We are looking for presenters who can enrich our understanding of the place and role of children and youth in war during the first half of the twentieth century. The goal of our conference is to come to grips with a fundamental paradox: How was it possible for modern societies to reimagine childhood as a space of sheltered existence and mobilize children for war at the same time? And how did modern warfare disrupt or accelerate rites of passage in the realms of gender, sexuality, national loyalty, ethnic and racial identity, and military involvement? We ask these questions on the assumption that young people experienced war in ways that were age-specific and different from how adults endured it. Usually, these differences found some means to express themselves, and despite the devastation suffered by real children in wars, the power of youth as a symbol of renewal outlived them.
Rather than merely investigate adult representations of youth and childhood in war, we are just as much interested in uncovering the historical processes by which young people acquired agency as historical subjects. This means paying attention to the voices and actions of children in the different locales of modern war – from the home to the homefront; the bomb shelter to the battlefield; the press to the pulpit; the school to the street. On the level of representations, we want to examine how adult institutions (governments, civic organizations, social movements) utilized images of children for wartime propaganda. These images could be deployed for various purposes: to mobilize patriotism and popular support for the war effort; to discredit and dehumanize the enemy; but also to subvert the logic of escalating military and political violence.
We invite contributions that address the nexus of childhood, youth, and war across political and geographical boundaries. But we also encourage proposals from scholars whose research revolves around a group of people, a region, a nation, or a certain cultural space. We do this in the spirit of practicing a “connected history,” a history that is aware of global influences on local events without losing sight of local particularities in an interconnected world. We want to attract historians specializing in various fields (military, political, social, economic, and cultural history) who can help us develop a comprehensive and exciting synthesis of the historiographies on war, youth, and childhood from roughly 1910 to 1950. We will give particular, but not exclusive, preference to proposals that focus on the following areas:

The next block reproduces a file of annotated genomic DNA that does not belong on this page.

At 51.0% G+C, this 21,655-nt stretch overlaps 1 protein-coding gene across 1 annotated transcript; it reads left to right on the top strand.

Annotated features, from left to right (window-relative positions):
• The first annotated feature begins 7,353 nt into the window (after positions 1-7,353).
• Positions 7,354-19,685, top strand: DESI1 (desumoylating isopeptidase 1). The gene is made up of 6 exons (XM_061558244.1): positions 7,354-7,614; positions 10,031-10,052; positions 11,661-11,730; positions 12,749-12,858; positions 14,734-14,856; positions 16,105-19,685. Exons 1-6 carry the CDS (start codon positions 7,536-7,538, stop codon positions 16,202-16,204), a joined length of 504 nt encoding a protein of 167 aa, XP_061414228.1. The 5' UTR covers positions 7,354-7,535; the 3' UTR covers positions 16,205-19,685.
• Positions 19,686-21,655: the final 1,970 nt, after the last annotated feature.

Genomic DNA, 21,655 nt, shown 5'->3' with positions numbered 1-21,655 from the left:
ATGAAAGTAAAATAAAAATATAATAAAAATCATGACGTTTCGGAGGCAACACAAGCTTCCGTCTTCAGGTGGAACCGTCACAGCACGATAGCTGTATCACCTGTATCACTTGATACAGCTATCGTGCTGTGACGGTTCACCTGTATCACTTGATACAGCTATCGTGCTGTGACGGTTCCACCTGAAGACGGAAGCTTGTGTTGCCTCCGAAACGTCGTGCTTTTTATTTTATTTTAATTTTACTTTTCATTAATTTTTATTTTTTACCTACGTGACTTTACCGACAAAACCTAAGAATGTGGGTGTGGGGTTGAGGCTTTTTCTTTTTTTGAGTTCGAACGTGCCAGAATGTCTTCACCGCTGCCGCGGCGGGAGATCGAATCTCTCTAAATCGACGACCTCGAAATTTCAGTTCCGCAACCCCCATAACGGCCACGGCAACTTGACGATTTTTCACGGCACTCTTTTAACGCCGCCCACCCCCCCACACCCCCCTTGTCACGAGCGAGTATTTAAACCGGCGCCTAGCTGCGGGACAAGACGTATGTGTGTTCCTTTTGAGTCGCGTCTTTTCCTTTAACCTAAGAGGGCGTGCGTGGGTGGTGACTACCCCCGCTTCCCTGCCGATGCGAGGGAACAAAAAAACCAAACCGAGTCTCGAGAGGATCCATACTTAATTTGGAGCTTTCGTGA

Depictions of young people in war and antiwar propaganda;
Children as casualties of war (death, disease, malnutrition) and the politics of emotion;
Youth organizations and war;
Young people on the home front;
Children as soldiers, partisans, prisoners, refugees, and resistance fighters;
Education and Leisure:
Military toys and war in children’s games;
Militarism and anti-militarism in schools;
War in youth literature and popular culture;
Childhood and war trauma;
Narrations of war and youth in postwar politics and culture.
Please send a proposal of no more than 500 words and a short CV to Susanne Fabricius (firstname.lastname@example.org).
The deadline for submission is November 30, 2013. Participants will be notified by early January 2014. The conference, held in English, will focus on discussing 6,000-8,000 word, pre-circulated papers (due April 30, 2014). We intend to publish the contributions.
Expenses for travel and accommodation will be covered.
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